This made the transition to public school (nearly) seamless in terms of my socialization. But for some reason I wanted nothing more than to be done with homeschooling for my high school years, and I was willing to face everything she protected me from to get out of it. Maybe it was just teenage angst. Or maybe it was the way my mother sometimes became indistinguishable from the world she was protecting me from, especially when it came to her violent censorship of my gender and sexuality, so what was the difference?
My mother did so much preparation to fight the world for us, but her inability to fight it when it came to my queerness showed that the world towers over any of us. Is stronger, too. And when my fiance asks me about homeschooling, I just remember how powerless we all are in comparison. How, no matter how much of my writing career I commit to exposing the dangers of uncritical desires for representation, so many Black folks still cling to it as a saving grace.
No matter how much I want us to be free, Black folks still die every day. No matter how deeply I embrace my queerness, there still may be a part of me that resents it. And my mother, who did everything I could have imagined when I was younger to set the foundations for me to love myself, helped the world breed that resentment in me.
I remember that powerlessness well, and so when he asks me about homeschooling, I want to tell my fiance that sometimes I don’t even know if I can provide for one child, let alone three. That one family adopting a few kids won’t change the system that makes sure Black kids stay in need of homes. That I don’t see myself ever leaving NYC, even though I complain about it all the time. I want to tell him that sometimes I don’t even know if I can love him the way he deserves, let alone our Black children. Let alone all Black people.
There is no amount of desperate preparation for all imaginable disasters that can stop those disasters from raining down on you when you are Black. I am inadequate in the face of all this, so what is the point? I am not enough like my mother to successfully protect our future children. Or I am too much like her. I shouldn’t have to choose between one or the other, but I do.
Until I feel his metaphorical hand still outstretched even after I dismiss his question with a vague, “I don’t know,” and realize maybe it wasn’t an invitation to lead after all. Maybe surviving as Black in this world isn’t about always being the perfect leader when called upon, or being the perfect parent, or the perfect teacher, or the perfect partner. Maybe it’s about acknowledging when you’re not able to lead even when you’re expected to, acknowledging when your parenting isn’t perfect so that you can work on it, understanding when you should just listen even when you’re expected to speak.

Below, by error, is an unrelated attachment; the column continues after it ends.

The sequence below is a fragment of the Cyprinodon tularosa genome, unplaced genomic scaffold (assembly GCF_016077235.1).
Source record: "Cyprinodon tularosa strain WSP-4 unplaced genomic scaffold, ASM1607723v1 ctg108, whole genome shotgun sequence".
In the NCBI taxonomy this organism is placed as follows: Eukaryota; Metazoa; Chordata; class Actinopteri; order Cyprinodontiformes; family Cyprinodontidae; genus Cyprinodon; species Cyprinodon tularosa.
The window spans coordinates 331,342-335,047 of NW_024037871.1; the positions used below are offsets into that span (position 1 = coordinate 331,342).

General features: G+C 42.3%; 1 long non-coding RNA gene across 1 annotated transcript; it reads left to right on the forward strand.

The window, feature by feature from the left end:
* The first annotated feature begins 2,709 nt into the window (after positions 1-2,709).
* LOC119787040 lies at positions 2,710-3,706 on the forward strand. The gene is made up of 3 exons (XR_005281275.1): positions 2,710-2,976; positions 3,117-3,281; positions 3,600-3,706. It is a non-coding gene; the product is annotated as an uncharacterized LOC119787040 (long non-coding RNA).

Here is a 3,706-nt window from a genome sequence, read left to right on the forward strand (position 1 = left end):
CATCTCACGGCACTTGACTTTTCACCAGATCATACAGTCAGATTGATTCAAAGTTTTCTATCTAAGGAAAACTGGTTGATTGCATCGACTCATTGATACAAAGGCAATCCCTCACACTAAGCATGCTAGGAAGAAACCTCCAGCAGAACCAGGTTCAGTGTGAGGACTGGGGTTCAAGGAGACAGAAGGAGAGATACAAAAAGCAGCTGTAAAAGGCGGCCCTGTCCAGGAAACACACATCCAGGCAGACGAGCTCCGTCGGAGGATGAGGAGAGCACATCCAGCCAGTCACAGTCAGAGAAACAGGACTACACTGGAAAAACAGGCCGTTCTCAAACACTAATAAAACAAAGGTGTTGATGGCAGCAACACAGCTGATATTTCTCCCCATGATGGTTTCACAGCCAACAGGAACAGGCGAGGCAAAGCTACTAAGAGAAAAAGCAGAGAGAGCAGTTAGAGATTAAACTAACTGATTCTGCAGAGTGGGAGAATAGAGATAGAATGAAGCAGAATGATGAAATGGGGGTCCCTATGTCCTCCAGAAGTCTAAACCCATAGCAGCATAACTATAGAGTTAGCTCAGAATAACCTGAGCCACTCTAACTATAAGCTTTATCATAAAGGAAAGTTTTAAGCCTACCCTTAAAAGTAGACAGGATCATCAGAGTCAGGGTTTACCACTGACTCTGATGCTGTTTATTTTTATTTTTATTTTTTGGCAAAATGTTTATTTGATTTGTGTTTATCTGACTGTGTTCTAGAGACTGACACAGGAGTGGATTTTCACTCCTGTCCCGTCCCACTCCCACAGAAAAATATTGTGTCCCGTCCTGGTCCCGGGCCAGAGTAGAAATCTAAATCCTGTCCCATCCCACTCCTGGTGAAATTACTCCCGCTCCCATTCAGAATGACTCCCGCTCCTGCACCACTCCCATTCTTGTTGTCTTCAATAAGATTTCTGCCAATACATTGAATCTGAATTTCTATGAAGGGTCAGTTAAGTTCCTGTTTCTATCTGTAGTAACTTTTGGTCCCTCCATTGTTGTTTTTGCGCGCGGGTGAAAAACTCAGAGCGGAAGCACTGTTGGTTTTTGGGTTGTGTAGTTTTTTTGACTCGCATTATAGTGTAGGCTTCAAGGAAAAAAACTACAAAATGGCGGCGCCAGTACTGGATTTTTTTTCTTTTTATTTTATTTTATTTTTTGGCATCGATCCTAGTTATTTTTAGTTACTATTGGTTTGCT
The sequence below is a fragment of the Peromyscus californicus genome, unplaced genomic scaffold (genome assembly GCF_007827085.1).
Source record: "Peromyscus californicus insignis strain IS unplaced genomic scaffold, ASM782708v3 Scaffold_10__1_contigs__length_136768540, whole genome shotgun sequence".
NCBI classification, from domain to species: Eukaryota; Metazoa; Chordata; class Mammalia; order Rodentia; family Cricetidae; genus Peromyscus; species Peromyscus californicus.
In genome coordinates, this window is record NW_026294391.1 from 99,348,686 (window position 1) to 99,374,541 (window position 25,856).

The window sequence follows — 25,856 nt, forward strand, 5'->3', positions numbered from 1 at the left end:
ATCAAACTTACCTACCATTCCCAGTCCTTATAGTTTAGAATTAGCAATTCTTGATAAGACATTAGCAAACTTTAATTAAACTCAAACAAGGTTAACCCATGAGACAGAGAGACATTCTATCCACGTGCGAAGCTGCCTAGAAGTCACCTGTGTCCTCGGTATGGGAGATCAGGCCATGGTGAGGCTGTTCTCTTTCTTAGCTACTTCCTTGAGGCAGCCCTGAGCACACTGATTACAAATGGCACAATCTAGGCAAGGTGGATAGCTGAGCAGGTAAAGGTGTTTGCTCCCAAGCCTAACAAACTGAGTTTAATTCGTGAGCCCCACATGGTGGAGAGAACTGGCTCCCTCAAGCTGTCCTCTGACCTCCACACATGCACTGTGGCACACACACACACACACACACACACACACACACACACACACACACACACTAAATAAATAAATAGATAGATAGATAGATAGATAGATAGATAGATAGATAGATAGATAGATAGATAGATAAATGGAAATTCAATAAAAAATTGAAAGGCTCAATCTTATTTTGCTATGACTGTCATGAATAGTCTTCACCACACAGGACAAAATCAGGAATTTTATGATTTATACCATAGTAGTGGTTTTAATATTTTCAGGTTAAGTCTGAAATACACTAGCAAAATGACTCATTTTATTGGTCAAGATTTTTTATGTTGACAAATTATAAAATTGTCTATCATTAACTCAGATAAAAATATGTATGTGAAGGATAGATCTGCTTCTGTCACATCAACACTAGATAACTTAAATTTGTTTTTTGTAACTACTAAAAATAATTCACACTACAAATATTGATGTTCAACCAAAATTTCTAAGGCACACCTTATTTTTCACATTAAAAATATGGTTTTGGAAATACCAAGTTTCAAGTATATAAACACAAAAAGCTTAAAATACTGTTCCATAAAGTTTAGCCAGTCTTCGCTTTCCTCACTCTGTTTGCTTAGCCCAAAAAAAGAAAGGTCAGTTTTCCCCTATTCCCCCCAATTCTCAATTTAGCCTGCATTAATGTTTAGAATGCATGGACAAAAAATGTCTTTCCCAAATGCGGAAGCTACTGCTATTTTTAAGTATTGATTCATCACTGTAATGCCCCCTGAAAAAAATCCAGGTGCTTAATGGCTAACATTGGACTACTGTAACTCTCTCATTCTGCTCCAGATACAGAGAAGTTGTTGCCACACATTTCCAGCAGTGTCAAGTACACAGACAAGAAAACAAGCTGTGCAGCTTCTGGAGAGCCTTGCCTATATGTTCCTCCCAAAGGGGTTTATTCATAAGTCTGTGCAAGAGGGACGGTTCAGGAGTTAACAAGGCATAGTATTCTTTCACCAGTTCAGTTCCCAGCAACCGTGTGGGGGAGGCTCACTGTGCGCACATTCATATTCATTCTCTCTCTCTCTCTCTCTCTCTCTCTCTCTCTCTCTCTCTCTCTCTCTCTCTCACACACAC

The world wants us to choose between perfection and its abuses. You can’t love and learn from your mother if she is anti-queer! Homeschooling Black children won’t save them from the anti-Black world! We can’t abolish prisons because then there will be violent criminals out on the streets! We make these choices because we don’t think we have any other option. But my partner stays showing me that everything doesn’t have to be perfect to be a tool for our liberation, as long as we acknowledge the importance of other tools in the kit. That we don’t have to save our children or ourselves from everything to try to save them from some things.
So I tell him I want use the skills my mother taught me and avoid the mistakes she made in educating our children. I may not always be successful, but for the sake of my mental health and practicing my anxiety-coping skills, I will not allow myself to stay in constant desperate preparation mode for all imaginable disasters. If a better solution than homeschooling comes up, I will take it. If there is a school with educators I trust to love Black children, I am open to it. If my fiance is a better teacher, I will let him take the lead.
If I know anything from my experience as a Black child being homeschooled, it’s that no one person has all the answers to everything this world throws at us, not even my mother. I am slowly learning to allow myself not to have them all either.
*Editor’s Note: This month at BYP, we will be exploring Education & Schooling, and we are interested in publishing works that address these topics. What are the implications of charter and private schools in communities of color? How do we counteract anti-Black textbooks and teachers in our childrens’ education? How did you heal from bullying or other school-based trauma? What tactics are most effective in deconstructing the school to prison pipeline? What role do alternative schooling methods play in Black liberation?